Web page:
This week we worship Satan and carpool respectively and contrary to popular belief that is not the same thing.
You might say that I have a reputation to keep up, a facade to hold true. My children think that it’s easy to wear this grown-ups uniform, that it takes no effort being this stiff, boring and normalized parent – person. I’m here to tell you that it takes a not so insignificant piece of work to be deemed socially acceptable as a good parent in the eyes of, well, everyone else that has been duped into thinking that eating healthy, being clean, wearing pants and arriving on time is a good thing.
It is for that reason I keep my devil worshipping to the bare minimum. I try to handle my dealings with the horned red man in private.
What am I on about? Am I not the atheist I’m telling everyone I am. Well, I am, but every so often one might sneak up on me and see me shaking my ass and chanting along to Roky Erickson’s Don’t Shake Me Lucifer or to the tune that I’ve chosen, by the same man; I Think of Demons. When such an occasion occurs I prefer to not be alone, that someone else was there so that it seemed more normal. People seem to be really uptight about this worshipping Satan thing.
Jokes aside, Rocky wrote this album during and after being in a mental institution. He had been put there by pleading insanity for the crime of possessing one marijuana joint. He was given way too much medication and way, way too much electroshock “therapy” in efforts to “cure” him. Because of these circumstances, it comes as no surprise that the theme of the album is dark and full of horror references. The devil turns up in every other line it seems. No doubt that Rocky is facing his inner demons on this album. That’s all about the Misfit-smelling lyrics but what about the other part? For starters, this tune is so remarkably good, with riffs to die for and vocals and melody rocking everyone else aspiring straight off the throne. I think this tune is taken from one of the best rock albums ever made! I also believe that if you had substituted every little demon with an aching heart – this album would be found in every other household.
I wouldn’t want to change a thing though, I’ll keep on shaking to every invocation of dark powers, every exorcism there is on this album, it’s just that I need a chaperone if the other parents are watching! Lucifer, Lucifer, Lucifer, Lucifer
Who’s been waiting on you! 👿
A few years ago I used to carpool to work with some colleagues and very good friends of mine. One of which, Björn, is about as obsessed with music as I am. He too is mostly into alternative music with his own unique extra penchant for experimental electronic music. There were also three more guys that pooled with us and they did not share our enthusiasm for noise in various forms. Whoever was the driver obviously had final say as to what music would be played. In general, however, that meant that the morning ride was driver’s choice whereas the afternoon was more of a popular vote thing. Needless to say, very early mornings with white noise burst and fluctuating sinus tones did not make Björn the most favourite of drivers with the rest of the crew.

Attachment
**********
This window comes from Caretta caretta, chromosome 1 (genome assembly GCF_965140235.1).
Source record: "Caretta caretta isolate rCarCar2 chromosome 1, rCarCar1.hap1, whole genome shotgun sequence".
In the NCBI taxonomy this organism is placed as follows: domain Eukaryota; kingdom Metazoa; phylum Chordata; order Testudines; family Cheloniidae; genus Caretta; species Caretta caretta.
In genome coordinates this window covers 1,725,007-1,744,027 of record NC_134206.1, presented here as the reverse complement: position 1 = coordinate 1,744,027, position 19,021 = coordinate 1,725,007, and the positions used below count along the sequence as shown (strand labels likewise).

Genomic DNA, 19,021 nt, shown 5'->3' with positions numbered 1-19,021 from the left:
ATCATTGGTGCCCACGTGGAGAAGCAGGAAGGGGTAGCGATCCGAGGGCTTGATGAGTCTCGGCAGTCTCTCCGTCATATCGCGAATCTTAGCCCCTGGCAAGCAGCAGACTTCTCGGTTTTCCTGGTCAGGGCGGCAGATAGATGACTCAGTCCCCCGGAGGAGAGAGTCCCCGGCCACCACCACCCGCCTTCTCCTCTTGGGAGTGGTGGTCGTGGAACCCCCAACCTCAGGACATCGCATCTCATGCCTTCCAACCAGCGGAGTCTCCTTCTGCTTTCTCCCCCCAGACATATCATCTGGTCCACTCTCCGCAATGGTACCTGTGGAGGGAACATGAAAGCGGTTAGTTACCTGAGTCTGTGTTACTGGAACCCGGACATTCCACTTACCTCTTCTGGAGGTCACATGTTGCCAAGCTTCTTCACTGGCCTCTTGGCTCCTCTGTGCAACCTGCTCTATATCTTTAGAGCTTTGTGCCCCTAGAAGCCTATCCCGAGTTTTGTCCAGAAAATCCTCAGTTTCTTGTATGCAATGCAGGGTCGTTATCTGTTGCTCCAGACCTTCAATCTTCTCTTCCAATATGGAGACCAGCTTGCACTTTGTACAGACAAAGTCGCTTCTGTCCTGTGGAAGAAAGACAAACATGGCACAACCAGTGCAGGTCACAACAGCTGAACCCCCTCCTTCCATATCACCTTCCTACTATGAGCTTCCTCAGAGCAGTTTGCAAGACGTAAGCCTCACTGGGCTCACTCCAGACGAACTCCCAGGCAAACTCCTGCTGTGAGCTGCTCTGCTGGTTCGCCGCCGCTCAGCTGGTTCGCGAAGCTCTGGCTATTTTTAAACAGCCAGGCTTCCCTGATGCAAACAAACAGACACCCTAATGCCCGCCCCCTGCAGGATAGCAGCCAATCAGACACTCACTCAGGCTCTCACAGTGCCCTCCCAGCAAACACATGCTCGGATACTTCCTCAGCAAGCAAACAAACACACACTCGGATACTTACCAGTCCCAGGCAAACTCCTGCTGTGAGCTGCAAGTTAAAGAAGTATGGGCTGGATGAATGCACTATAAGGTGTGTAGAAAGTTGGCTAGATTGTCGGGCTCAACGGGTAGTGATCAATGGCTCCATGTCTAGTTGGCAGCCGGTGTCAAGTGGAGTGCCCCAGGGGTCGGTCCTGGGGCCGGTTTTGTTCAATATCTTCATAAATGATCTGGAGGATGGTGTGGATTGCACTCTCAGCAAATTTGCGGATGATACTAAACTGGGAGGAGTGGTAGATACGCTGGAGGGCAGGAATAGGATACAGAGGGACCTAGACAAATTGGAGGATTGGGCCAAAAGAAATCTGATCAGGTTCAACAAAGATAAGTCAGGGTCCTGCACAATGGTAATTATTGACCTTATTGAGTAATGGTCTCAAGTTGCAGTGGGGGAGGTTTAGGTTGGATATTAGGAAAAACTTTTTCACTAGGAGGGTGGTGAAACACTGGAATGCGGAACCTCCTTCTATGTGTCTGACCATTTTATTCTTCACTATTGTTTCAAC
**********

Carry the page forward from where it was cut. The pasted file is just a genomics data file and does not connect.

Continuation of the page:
To make amends, since I did feel guilty for encouraging Björn somewhat in this behaviour, I would often bring some of my most crowd-pleasing albums along as an option for the afternoon. See, even I were at times wishing there would maybe be something slightly more palatable on offer some of those mornings. For this, I was always looking for something that would be the polar opposite of that experimental noise from the morning drive. Something that would be a sure pick me up and guarantee to loosen up the mood. Something with infectious beats and sing along choruses.
My go-to album if I wanted a sure success would always be Mano Negra’s debut album Puta’s Fever from 89. This album has some of their best tunes on it and sustains an insane energy level almost throughout. Even when they seem to reach for a more mellow tone on tracks such as Peligro, possibly El Sur and some parts of Mad House, they aren’t fooling anyone, Mano Negra are about as solemn as a colony of seagulls with severe ADHD welcoming a couple of fishing boats back in, if the fish heads thrown overboard were packed with cocaine.
My favourite track of this album and indeed one of my all-time favourite tunes is Sidi h’bibi but the one track that always went over the best with the crew in the car and was sure to get everyone going was King Kong Five. This track has for me become synonymous with driving home early from work on a Friday afternoon with some amazing friends and colleagues. I rarely if ever play it outside the company of good friends in a great mood and I don’t think you should either.
…and for our next task, we will find a tune that…
This one comes courtesy of Dogleg. When we interviewed them recently they made us this challenge. This will be our most physical challenge yet but we are not backing down. We will approach it with the same scientific mind set as we always use.
see you in 14 days!
- A tune that is a victim of its time.
- A tune that was released last year but you only just now discovered.
- A tune that you love that you would never have guessed didn’t have bass on it (White Stripes songs excluded).
- En kanonlåt med svensk sång.
- A tune that has a given place on the playlist for this summer.